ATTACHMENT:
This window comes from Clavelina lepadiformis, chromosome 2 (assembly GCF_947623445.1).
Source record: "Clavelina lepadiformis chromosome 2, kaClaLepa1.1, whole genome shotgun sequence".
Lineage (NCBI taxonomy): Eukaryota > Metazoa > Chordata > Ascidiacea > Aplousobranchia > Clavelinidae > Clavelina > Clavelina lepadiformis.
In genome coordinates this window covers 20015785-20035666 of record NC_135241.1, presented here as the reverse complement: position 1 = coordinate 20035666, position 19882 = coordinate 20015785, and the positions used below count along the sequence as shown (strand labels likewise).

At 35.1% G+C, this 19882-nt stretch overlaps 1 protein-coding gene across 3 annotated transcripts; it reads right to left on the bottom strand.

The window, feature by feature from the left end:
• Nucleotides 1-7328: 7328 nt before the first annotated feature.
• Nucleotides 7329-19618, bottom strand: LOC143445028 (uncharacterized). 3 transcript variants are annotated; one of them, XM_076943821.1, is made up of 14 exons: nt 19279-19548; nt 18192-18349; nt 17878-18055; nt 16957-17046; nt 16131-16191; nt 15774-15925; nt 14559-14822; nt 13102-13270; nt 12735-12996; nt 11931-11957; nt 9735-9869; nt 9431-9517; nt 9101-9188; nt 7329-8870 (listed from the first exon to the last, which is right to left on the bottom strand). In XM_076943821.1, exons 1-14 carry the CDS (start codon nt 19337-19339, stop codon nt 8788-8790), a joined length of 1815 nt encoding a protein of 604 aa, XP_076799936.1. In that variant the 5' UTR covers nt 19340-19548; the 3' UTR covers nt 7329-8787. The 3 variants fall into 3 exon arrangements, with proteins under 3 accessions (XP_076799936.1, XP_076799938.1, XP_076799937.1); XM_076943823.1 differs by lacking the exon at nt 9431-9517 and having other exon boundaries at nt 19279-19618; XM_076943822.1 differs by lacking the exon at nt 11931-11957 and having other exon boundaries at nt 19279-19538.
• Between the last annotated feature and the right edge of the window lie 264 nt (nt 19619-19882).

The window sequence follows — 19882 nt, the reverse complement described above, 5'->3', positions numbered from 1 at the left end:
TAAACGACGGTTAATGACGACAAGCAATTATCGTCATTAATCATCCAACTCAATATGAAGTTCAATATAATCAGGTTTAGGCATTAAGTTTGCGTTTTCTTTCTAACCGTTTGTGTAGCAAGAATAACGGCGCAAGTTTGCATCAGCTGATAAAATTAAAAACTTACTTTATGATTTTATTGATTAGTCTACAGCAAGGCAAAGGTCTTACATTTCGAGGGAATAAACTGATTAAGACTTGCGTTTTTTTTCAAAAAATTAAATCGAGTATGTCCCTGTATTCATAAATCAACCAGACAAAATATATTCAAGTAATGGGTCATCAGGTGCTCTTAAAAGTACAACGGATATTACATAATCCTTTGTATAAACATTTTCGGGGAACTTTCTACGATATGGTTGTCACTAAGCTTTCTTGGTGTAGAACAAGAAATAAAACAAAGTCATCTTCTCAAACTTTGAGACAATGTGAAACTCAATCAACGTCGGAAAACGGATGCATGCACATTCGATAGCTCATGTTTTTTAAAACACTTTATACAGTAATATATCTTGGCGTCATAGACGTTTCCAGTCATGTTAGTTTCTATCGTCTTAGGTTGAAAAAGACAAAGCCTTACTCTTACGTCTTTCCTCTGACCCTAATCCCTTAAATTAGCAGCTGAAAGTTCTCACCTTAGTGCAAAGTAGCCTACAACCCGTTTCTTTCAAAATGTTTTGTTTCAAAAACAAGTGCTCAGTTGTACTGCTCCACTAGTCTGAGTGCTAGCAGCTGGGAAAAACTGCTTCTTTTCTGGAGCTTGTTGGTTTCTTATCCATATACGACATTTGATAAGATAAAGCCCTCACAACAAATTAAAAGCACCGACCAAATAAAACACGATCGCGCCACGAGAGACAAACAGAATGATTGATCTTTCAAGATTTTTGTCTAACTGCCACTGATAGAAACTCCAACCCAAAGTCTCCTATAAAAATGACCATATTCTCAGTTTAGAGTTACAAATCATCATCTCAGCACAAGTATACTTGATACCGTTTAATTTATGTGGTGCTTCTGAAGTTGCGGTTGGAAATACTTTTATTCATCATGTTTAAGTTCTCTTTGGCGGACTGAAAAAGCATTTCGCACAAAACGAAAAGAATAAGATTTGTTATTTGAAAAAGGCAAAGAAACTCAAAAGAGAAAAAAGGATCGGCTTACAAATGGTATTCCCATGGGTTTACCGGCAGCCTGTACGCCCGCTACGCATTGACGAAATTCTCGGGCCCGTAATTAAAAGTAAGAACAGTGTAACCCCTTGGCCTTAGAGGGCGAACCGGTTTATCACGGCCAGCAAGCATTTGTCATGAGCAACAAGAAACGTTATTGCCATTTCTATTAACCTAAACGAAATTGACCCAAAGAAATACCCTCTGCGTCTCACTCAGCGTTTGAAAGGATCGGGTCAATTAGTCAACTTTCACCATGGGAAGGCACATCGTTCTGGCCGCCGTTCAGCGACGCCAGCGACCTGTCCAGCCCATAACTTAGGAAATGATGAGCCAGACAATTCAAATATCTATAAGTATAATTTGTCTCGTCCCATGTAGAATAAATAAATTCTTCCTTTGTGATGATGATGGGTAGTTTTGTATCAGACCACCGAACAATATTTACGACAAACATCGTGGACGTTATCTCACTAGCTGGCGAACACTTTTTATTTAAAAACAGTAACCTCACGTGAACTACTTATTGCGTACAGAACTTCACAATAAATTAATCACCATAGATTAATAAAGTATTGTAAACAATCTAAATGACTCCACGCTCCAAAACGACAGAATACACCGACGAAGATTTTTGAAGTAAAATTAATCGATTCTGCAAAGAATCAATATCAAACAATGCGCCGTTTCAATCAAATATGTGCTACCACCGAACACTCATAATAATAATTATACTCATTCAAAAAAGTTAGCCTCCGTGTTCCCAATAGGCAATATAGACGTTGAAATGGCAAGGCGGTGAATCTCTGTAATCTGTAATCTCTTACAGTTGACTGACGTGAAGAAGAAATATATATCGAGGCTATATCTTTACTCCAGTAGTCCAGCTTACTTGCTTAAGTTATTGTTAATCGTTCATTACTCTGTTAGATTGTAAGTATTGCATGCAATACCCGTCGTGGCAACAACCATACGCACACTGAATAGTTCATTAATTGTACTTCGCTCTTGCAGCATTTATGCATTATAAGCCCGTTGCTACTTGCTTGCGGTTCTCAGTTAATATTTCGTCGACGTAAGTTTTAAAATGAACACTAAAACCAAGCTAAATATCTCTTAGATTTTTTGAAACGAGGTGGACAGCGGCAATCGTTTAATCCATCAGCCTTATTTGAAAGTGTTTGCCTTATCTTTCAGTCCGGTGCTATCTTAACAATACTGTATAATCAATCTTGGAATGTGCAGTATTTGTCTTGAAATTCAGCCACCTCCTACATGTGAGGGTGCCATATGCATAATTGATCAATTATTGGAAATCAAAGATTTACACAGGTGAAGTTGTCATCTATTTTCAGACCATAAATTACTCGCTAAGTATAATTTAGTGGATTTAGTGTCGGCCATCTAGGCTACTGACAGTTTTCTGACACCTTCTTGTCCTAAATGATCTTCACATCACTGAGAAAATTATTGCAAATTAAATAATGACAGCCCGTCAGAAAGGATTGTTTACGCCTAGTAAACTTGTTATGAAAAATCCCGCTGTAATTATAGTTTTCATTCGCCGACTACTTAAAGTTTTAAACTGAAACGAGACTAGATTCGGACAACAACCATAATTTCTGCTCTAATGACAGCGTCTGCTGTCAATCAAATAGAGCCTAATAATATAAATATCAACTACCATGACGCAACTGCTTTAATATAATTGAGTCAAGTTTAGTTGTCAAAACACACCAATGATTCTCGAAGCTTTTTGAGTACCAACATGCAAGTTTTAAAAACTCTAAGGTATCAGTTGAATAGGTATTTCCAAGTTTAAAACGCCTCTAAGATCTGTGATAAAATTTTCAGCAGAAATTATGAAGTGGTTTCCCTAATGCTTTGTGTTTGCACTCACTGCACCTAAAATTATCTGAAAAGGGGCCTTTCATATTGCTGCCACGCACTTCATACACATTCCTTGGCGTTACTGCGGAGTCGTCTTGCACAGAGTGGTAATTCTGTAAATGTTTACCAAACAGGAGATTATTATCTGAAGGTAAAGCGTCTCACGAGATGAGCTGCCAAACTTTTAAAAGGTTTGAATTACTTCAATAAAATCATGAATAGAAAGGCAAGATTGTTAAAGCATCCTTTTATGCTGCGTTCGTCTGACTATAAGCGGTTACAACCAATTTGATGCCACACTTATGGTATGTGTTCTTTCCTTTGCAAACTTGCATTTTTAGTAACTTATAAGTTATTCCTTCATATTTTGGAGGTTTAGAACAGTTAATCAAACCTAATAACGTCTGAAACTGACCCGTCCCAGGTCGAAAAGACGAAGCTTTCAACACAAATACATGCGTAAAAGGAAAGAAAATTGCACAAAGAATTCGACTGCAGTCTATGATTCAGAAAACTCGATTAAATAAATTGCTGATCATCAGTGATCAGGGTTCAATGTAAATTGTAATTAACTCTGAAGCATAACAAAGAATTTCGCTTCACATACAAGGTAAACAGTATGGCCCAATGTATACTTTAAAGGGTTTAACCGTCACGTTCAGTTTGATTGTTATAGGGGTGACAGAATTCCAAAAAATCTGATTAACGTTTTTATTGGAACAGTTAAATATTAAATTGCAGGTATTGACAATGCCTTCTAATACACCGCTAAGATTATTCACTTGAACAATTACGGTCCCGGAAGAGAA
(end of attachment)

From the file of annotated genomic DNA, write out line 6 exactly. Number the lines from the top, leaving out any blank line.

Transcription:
The window, feature by feature from the left end: